[box type=”info” align=”” class=”” width=””]This article is published in collaboration with The Conversation
- Fish and seafood as a food source are often overlooked for environmental reasons.
- However, new research known as the ‘Blue Food Assessment’ has shown that these could help to us to simultaneously meet the challenges of climate change and food security.
- The UN Summit of Food Systems is now embracing ‘blue foods’ as well as ‘green foods’ (land-based food) for this reason.
- More research is needed on which specific types of fish are sustainable to eat and which are bad for the planet.
If you want to reduce your personal impact on the environment, cutting back on eating animal products is one of the simplest things you can do. But becoming vegan and eating only plants is unlikely to be an appropriate solution for everyone in the world.
Fish and other seafood is often overlooked by the environmentally conscious, but new research known as the Blue Food Assessment show they can be part of meeting the twin challenges of climate change and food security. This year’s UN Summit of Food Systems is embracing “blue foods”, fish, shellfish and other food raised in water, to complement that of “green foods”, those that come from the land, plants and animals.
The five research papers from more than a hundred scientists led by Stockholm and Stanford universities highlight how aquatic foods could be used in the coming decades to address malnutrition, lower the environmental footprint of the food system, and provide livelihoods – echoing much other work that has been done in this area.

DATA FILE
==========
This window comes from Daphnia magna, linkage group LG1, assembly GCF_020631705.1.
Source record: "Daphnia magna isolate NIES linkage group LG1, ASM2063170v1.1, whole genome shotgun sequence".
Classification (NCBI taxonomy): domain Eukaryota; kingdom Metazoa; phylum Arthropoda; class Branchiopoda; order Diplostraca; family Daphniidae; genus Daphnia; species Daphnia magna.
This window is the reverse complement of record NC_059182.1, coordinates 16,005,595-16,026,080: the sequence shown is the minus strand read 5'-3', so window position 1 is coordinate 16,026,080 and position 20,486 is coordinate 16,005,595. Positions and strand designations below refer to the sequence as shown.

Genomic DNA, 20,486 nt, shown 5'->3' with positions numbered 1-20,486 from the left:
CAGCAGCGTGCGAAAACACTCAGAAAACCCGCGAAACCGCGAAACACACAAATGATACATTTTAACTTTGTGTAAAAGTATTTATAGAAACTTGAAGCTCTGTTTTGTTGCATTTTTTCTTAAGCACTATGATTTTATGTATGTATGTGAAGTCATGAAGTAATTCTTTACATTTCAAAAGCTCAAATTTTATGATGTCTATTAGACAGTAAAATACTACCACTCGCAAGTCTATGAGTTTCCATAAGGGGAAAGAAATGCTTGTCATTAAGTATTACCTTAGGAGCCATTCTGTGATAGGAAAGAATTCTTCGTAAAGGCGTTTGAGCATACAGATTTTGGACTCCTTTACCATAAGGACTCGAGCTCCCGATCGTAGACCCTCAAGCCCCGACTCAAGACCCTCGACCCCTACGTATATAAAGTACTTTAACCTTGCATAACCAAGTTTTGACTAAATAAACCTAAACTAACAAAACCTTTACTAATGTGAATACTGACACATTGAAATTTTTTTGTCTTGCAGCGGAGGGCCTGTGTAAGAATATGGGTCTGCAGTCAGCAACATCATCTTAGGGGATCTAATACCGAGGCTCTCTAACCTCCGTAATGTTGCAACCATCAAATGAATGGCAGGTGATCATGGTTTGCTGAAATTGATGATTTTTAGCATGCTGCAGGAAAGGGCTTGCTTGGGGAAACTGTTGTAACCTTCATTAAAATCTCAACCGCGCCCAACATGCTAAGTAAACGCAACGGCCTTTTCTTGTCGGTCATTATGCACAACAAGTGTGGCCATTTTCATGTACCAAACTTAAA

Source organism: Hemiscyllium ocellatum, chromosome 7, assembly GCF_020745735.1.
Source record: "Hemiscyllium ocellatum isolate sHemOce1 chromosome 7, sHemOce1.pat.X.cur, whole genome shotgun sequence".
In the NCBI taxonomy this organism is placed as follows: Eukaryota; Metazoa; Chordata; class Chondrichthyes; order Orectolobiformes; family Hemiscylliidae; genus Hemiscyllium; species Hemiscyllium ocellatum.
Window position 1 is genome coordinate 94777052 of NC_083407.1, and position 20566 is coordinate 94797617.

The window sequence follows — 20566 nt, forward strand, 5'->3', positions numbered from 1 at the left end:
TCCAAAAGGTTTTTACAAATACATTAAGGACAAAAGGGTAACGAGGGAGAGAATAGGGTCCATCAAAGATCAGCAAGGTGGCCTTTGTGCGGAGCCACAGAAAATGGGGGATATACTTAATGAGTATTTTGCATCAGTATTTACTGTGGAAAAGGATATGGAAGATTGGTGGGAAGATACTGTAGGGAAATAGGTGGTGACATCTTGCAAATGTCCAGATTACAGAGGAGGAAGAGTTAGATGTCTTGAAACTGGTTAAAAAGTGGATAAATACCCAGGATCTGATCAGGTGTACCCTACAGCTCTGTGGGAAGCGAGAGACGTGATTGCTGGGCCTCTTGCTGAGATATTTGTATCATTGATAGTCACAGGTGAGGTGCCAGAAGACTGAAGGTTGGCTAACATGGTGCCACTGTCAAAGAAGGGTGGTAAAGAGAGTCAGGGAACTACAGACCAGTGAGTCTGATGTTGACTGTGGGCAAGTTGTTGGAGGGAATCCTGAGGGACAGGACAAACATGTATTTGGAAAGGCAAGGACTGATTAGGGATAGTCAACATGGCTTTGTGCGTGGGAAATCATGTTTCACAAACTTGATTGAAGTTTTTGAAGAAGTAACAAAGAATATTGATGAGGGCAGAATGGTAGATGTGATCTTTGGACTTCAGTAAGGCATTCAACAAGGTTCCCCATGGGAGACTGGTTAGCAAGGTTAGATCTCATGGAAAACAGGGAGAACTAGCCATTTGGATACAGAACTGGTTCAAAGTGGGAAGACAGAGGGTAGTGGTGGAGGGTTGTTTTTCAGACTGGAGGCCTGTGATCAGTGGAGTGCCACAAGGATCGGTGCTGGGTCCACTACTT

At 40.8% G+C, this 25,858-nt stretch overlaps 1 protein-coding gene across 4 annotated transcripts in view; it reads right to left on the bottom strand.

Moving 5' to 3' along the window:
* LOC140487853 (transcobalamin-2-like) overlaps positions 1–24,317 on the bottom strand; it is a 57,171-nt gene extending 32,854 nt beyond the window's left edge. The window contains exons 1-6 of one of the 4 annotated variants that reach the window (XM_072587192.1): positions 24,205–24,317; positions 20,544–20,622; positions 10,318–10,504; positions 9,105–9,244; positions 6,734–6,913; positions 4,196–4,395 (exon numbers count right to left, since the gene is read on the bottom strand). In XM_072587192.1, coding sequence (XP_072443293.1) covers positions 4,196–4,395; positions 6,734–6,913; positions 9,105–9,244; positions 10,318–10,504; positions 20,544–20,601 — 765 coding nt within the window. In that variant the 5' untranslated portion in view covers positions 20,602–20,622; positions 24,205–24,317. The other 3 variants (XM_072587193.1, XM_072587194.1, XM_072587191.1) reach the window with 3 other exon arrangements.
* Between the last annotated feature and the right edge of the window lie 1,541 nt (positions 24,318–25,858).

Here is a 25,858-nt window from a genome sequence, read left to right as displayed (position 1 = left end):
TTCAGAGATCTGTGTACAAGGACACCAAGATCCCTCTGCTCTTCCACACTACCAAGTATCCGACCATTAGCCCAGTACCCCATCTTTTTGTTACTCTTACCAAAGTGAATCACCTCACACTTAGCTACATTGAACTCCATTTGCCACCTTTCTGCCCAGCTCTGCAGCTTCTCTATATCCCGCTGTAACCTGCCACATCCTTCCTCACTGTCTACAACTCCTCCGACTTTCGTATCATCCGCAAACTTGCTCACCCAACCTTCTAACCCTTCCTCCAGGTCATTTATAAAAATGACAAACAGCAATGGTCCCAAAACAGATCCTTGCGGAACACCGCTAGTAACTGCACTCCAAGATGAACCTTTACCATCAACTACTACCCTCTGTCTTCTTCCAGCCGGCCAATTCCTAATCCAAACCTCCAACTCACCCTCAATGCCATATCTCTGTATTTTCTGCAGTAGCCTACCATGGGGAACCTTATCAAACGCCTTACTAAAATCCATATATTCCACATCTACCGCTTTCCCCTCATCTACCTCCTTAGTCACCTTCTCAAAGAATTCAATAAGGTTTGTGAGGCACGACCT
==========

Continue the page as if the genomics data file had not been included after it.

The growing, processing and distributing of food contributes a massive proportion of the greenhouse gas emissions that are the underlying cause of climate change, while huge numbers of people still suffer from malnutrition, obesity and sometimes both. Some seafood has the potential to provide people with high value nutrition while producing relatively low emissions.
But research suggests there are significant variations in the climate impacts and micronutrient content of both farmed and wild fish, that is affected by species, size and system. Scientists are only just beginning to understand these and the potential trade-offs.
The problem is that all seafood is often lumped together, making it hard to accurately compare it to other food sources. While we are able to draw some conclusions about what seafood is best for us to eat, the picture is usually complicated, and we don’t always have all the data we need.
The most commonly farmed species globally, including carp, trout, salmon, catfish and tilapia, have environmental impacts comparable to those of chicken, the most efficient and widely consumed meat –and so much lower than that of beef or lamb. But how fish are raised can make a big difference. For example, filter-feeding carps in freshwater systems have lower carbon emissions per portion but carnivorous marine fish such as seabass have much higher emissions.